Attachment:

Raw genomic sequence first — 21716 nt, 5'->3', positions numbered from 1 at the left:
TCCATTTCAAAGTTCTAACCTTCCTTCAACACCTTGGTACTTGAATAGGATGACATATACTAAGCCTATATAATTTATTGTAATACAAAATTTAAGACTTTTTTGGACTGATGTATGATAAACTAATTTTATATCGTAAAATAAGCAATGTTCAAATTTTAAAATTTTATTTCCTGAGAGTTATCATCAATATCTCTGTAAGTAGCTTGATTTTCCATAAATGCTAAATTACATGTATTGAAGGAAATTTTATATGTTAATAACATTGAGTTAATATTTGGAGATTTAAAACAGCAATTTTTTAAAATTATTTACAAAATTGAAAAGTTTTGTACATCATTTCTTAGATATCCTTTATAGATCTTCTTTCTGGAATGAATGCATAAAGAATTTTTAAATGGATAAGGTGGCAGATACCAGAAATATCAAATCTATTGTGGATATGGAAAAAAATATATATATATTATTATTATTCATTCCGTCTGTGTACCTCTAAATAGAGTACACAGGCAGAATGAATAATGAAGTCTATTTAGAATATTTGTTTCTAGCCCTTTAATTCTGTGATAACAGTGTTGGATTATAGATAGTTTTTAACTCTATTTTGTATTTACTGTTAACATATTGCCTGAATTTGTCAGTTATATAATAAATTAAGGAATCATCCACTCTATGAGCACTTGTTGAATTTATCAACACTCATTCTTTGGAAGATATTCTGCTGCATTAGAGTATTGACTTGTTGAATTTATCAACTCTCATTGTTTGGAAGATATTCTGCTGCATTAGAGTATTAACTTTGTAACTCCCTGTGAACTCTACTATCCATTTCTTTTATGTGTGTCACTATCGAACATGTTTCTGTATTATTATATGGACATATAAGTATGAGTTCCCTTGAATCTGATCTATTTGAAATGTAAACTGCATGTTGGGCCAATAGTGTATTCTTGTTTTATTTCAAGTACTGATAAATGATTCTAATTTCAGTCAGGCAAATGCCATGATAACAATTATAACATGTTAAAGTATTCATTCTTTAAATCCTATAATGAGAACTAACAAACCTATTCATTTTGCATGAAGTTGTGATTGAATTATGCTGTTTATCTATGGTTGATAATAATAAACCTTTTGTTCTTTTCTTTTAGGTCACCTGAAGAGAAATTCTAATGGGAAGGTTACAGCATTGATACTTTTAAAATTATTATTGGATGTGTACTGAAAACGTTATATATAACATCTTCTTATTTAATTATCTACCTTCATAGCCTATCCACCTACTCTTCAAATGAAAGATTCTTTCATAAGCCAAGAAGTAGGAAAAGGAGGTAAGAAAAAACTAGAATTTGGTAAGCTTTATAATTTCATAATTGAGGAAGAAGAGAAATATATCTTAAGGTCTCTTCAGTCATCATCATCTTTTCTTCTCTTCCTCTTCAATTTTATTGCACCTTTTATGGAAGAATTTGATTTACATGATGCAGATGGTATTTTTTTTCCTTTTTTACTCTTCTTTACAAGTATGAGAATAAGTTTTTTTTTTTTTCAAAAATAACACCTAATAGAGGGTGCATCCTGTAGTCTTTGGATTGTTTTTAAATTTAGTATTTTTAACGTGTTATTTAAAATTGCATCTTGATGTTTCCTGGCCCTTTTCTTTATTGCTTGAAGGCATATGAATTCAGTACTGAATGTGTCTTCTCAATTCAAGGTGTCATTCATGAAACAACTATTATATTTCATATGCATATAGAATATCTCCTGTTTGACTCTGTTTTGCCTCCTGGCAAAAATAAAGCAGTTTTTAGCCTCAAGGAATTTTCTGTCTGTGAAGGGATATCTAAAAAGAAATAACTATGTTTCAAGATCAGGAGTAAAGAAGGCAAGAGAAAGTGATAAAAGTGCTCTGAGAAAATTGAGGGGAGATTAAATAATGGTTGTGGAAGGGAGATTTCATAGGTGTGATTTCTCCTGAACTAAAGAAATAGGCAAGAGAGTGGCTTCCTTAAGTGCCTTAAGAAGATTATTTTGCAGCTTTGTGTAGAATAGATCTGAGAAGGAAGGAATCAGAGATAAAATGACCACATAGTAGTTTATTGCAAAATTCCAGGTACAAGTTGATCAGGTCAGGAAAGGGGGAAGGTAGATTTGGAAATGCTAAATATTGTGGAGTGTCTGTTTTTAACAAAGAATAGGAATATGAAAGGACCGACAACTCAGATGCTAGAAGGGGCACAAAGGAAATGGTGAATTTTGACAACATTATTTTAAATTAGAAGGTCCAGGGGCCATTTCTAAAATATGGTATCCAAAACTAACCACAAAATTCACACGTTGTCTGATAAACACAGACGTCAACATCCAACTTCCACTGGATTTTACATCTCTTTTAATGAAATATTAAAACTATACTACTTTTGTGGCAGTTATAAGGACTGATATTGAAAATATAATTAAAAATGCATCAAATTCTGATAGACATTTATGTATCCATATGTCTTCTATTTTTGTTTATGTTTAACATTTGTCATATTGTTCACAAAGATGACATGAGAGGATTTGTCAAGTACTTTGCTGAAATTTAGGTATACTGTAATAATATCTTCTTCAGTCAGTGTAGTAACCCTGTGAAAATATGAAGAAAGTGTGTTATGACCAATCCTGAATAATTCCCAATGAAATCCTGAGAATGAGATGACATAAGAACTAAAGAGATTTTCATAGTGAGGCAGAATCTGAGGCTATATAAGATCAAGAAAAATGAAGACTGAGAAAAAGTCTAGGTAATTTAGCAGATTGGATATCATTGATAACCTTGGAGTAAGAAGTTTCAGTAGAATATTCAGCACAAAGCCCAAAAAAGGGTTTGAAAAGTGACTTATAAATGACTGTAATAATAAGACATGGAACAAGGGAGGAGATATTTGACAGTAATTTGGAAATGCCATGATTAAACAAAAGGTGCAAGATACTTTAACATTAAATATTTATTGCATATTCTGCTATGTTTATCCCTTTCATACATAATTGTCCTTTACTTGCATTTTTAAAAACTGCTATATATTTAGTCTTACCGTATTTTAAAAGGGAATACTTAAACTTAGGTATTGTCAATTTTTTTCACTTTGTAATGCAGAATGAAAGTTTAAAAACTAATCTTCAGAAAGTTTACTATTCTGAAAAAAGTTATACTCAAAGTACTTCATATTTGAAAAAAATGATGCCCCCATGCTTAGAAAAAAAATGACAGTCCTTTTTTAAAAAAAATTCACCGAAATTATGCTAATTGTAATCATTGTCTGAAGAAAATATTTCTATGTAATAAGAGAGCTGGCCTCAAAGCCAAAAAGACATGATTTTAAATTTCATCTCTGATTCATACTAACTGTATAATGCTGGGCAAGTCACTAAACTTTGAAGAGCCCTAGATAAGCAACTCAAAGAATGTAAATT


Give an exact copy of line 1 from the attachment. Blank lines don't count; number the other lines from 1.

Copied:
Raw genomic sequence first — 21716 nt, 5'->3', positions numbered from 1 at the left: